It's time again to share an email message with you.

After writing about some grief that Wal-Mart was receiving for offering investment options with relatively steep fees in its employee 401(k) plans, I heard from a 401(k) advisor. He took issue with my piece and made some good points. He said:

When comparing the expenses of actively managed funds to index funds it was very convenient that you compared the average for actively managed funds (with a comment on the high end) to the select low end for index funds.

I don't think I was wrong to offer the data points I did. Investors should know what annual fees are for managed mutual funds (around 1% to sometimes 2%), and to know how low those fees are for some index funds (less than 0.10%).

But it's also useful to give a more thorough context for that information. For example, according to data from Morningstar, the median expense ratio for an S&P 500 index fund was 0.63% in 2006. Curiously, that is up over time, from 0.35% in 1992 and 0.55% in 2000.

Consider some examples
Let's look at some representative ratios from Morningstar for S&P 500 index funds, which tend to fall on the lower-than-average side compared to other index funds. The JPMorgan International Equity Index (OEIAX) fund, for example, bears a ratio of 1.07%, plus a whopping front-end load of up to 5.25%.

The Vanguard S&P 500 Index (VFINX) fund has an expense ratio of 0.15%, and the ratio for Morgan Stanley S&P 500 Index A (SPIAX) fund is 0.58% -- plus up to 5.25% in front-end load fees.

The Schwab S&P 500 Index (SWPIX) fund charges 0.35%, meanwhile. If you have a minimum investment of $10,000, you can pay just 0.10% for the Fidelity Spartan 500 Index Investor (FSMKX), or as little as 0.07%, if you have $100,000 or more to invest, in the Fidelity Spartan 500 Index Advantage (FSMAX) fund. The S&P 500 exchange-traded fund SPDR (AMEX: SPY) comes in at 0.08%, and you can buy as little as one share, recently going for around $135.

Meanwhile, remember too that expense ratios, while important to consider, aren't all you should consider -- especially when you're looking at apples and oranges. For example, when comparing two investments and their expense ratios, note that if one has a ratio of 1.20% and the other 0.70%, the "more expensive" one might still have a stronger track record and greater promise.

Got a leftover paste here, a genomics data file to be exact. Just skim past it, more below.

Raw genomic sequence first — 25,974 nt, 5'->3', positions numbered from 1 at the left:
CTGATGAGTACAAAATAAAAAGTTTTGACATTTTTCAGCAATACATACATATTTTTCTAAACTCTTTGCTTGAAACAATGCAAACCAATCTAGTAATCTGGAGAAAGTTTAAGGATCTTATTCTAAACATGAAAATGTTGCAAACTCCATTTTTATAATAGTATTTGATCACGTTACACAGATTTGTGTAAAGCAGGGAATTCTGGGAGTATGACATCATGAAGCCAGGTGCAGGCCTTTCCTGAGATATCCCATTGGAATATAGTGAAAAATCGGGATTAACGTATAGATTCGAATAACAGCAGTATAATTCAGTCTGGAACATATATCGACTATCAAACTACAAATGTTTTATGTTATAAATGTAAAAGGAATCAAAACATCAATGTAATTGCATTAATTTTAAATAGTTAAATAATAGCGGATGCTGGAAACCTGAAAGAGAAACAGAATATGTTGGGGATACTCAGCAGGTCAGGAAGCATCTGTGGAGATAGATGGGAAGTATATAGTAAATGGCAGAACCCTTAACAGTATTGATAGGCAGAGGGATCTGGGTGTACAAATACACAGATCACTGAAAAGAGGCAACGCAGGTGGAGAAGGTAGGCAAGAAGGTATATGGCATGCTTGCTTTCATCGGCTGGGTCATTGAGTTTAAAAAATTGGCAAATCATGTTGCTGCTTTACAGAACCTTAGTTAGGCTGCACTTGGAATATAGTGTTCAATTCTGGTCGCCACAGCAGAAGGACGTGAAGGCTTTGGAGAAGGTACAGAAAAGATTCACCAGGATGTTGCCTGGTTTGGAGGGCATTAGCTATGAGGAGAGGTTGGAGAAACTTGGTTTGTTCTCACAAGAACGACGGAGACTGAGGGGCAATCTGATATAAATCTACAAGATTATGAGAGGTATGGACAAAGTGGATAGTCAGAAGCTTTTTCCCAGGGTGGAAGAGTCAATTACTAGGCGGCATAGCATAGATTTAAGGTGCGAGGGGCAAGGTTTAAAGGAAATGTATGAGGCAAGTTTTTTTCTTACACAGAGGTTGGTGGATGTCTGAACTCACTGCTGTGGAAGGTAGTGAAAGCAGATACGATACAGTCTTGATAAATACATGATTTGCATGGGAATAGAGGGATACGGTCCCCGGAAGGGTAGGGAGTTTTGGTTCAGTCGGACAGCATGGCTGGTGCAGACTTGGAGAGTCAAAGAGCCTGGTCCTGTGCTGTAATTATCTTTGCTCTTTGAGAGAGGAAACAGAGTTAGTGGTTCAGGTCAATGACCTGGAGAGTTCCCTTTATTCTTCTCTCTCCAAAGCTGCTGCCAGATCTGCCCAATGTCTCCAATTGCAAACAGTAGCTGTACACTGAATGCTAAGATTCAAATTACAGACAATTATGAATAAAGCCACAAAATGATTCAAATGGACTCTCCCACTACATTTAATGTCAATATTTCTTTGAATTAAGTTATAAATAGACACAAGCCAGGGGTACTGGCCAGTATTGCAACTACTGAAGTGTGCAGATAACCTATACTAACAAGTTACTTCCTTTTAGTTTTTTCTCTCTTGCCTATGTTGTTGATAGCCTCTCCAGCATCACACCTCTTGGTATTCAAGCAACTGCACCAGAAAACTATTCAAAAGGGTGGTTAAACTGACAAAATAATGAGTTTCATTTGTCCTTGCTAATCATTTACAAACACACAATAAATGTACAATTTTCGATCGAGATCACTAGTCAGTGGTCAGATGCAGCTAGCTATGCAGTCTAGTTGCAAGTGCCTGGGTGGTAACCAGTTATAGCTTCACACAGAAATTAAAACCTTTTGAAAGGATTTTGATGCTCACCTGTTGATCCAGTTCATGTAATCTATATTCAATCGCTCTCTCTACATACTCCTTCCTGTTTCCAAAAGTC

If you expect to earn, say, 10% annually, on average with the 1.20% fund and 9.0% with the 0.70% one, then the former fund would appear to be the better buy, all other things being equal.

Some higher fees are worth it
Now that you have an idea of the fees you'd face with an S&P 500 index fund (an investment we've long recommended for many, if not most, investors), let's look at some alternatives. Remember that over the past decade, the S&P 500 has averaged an annual return of 4.1%, well below the long-term average of around 10%.

Here are a few managed mutual funds (ones run by managers who decide what and when to buy and sell, as opposed to just mimicking an index), their expense ratios, their 10-year averages, and a few of their recent top holdings:




top holdings

Dodge & Cox Stock (DODGX)



Comcast (Nasdaq: CMCSA)

T. Rowe Price Media
& Telecom


14.7% (Nasdaq: AMZN)
Google (Nasdaq: GOOG)

Meridian Value (MVALX)



Intel (Nasdaq: INTC)

Vanguard Capital Opportunity* (VHCOX)



Research In Motion (Nasdaq: RIMM)
Biogen Idec (Nasdaq: BIIB)

Data from Morningstar. *Fund is closed to new investors.

Find some great funds
The choice is yours. You can do well over the long haul investing in a simple broad-market index fund, in which case, you should seek out a low expense ratio. This requires very little effort and tops many other approaches.

But to aim higher than the market's average return, you might want to find some top-notch mutual funds for some of your investing money.

Our Motley Fool Champion Funds newsletter has ideas on funds that can beat the market. Its picks are beating their respective benchmark indexes by 22 percentage points. A free trial includes full access to all past issues, so you can read about each recommendation in detail.

Longtime Fool contributor Selena Maranjian owns shares of an S&P 500 index fund. Intel is a Motley Fool Inside Value recommendation. Google is a Rule Breakers recommendation. Biogen Idec and are Stock Advisor picks. The Fool owns shares of SPDRs. The Motley Fool is Fools writing for Fools.